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Self-Employed Immigrants Make It Happen

Nadja Baeva (jp)February 28, 2005

Within Germany's immigrant community, many have snapped up the opportunities offered by the "Me Incorporated" self-employment scheme. If successful, they often find themselves boosting cottage industries back home.

Argan fruits come from trees that only grow in southern MoroccoImage: dpa

It's Thursday afternoon and Mouna Beeck is meeting her management consultant. A German-Moroccan, she's trying to convince him that what Germany needs is argan oil -- a luxury product made from the fruit of the argan tree harvested in the wilds of southern Morocco. And she wants to import it.

"It's ideal for cooking," she explains. "And it's also a great product for bons vivants, people who like the good things in life." As well as a treat for gourmets, it has useful medical benefits. "When it's cold-pressed, it's an excellent moisturizer because as a disinfectant, it kills fungi," she says.

"That's why it's called 'Moroccan liquid gold'," she adds, stressing that the rare exotic oil still isn't widely available in Germany despite its growing international popularity.

Making "Me Inc." work

But can she convince her business consultant?

"I plan to do it as straightforwardly as possible," she tells Siegfried Machalla. "I'll rent rooms and invite the sort of client base I want to reach, such as doctors and homeopaths, and give them a presentation."

BA Arbeitslose Arbeitslosengeld II
Jobseekers sit and wait at the German Employment Agency's office in Duisburg, western Germany.Image: AP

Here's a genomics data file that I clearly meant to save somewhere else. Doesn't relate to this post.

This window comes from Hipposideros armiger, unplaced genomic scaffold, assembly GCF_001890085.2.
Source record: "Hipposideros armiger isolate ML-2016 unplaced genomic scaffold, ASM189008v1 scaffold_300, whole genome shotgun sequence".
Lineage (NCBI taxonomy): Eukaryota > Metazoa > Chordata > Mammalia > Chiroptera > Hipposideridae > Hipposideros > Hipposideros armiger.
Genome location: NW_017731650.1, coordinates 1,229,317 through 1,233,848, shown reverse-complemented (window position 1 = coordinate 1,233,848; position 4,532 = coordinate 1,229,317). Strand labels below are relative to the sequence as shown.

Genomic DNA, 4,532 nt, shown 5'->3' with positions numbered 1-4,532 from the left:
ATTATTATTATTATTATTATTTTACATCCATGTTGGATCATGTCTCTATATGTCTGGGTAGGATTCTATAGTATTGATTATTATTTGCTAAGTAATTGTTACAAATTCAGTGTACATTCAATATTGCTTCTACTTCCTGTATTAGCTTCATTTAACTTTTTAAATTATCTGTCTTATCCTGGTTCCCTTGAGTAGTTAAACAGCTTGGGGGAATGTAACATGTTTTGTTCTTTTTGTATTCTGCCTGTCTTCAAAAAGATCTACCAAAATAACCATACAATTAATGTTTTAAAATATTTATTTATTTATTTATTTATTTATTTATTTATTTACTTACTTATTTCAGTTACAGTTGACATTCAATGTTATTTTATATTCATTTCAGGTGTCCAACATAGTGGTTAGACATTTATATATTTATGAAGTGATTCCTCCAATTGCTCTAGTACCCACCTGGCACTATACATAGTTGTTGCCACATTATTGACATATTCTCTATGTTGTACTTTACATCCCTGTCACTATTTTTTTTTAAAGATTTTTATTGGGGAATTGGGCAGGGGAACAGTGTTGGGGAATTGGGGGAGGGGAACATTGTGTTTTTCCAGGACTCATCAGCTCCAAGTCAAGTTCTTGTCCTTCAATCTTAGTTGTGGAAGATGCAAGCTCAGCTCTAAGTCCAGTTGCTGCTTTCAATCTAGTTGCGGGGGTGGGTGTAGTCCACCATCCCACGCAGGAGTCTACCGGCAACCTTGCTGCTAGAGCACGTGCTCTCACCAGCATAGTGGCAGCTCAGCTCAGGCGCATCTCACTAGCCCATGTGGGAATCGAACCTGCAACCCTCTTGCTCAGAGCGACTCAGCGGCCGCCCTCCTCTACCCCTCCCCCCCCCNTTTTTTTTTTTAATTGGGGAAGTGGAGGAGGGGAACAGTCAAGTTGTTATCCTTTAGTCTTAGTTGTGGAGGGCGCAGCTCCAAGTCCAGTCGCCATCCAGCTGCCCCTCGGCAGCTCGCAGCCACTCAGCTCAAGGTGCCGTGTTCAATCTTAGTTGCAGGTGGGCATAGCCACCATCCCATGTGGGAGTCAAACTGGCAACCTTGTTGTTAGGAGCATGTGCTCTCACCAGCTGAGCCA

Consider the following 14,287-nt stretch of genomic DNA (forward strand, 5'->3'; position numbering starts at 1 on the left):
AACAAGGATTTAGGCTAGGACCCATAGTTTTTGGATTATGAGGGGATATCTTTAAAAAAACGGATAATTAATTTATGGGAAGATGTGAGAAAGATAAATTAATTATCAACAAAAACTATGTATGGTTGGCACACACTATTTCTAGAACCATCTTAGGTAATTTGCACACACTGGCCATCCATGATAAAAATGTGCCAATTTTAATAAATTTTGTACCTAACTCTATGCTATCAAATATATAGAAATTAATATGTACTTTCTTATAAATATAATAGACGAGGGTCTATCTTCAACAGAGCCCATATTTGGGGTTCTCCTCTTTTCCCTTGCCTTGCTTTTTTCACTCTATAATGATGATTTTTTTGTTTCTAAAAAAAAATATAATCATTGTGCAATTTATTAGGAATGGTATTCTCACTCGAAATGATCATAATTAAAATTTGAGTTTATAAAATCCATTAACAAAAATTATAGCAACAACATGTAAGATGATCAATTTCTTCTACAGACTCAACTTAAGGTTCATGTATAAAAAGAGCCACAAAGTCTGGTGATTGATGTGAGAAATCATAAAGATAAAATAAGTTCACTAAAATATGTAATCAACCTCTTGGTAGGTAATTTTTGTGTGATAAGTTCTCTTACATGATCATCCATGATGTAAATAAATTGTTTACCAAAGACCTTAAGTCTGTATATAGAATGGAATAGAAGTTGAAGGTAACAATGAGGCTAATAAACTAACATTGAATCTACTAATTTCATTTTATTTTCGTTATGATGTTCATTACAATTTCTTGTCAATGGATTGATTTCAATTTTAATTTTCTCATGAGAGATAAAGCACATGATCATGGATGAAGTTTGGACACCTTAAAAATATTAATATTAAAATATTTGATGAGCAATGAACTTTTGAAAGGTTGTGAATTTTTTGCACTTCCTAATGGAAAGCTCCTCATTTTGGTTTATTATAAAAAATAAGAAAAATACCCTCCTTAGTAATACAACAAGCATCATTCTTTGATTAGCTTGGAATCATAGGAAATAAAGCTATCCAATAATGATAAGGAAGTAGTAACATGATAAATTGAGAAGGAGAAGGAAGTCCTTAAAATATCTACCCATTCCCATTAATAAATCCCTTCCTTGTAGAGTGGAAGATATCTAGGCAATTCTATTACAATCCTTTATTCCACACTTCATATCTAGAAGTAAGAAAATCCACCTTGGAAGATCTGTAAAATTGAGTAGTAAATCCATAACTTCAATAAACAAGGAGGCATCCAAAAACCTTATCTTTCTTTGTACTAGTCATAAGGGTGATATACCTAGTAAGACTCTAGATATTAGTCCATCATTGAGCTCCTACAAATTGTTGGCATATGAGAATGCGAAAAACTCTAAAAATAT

A trained digital media designer, Mouna Beeck found herself joining the ranks of Germany's unemployed at the labor office following her graduation.

Aware that the introduction of the government’s controversial "Hartz IV" welfare and labor market reforms in January would entail a reduction in her benefits, she decided to look into the new "Me Incorporated" scheme launched in 2003.

The first step was a two-day seminar for aspiring entrepreneurs.

"The job agency offers workshops for candidates so that they can overcome the first obstacles," says Machalla. "That way they get to find out what to expect when they set up their own company."

Once they've been taught the ropes, the next move is to discuss the business plan with a management consultant, available to the budding Richard Bransons for a total of 16 hours. Once the plan has been fleshed out, all that's needed is an expert recommendation.

"A lot of people have an idea and they're convinced it's going to work," he says. "But often they lack the business know-how. That's why an expert has to assess the plan and say yes or no."

In the case of Mouna Beeck, Machalla didn't need to think twice.

A fair trade

Hundeausstellung in Dortmund eröffnet
Grooming for dogsImage: AP

From customized teddy bears to hairdressers for dogs, there's been no shortage of unusual ideas for "Me Incorporated." According to Machalla, the trend with immigrant entrepreneurs -- such as Mouna Beeck -- is importing products from their country of origin.

If it's successful, the plan can be doubly advantageous -- both to the entrepreneur and to the local industry where the product is made.

The Berber women of the Atlas Mountain region have been producing argan oil for thousands of years and Beeck's business would be a welcome boon to their cottage industry.

"My idea is not just to do something for myself," she stresses, explaining that she'd like "a job which allows me to help others, too. I'd like to set up a women's cooperative for the women who make the oil by hand, so they can finance their families or buy what they need, such as food and clothes."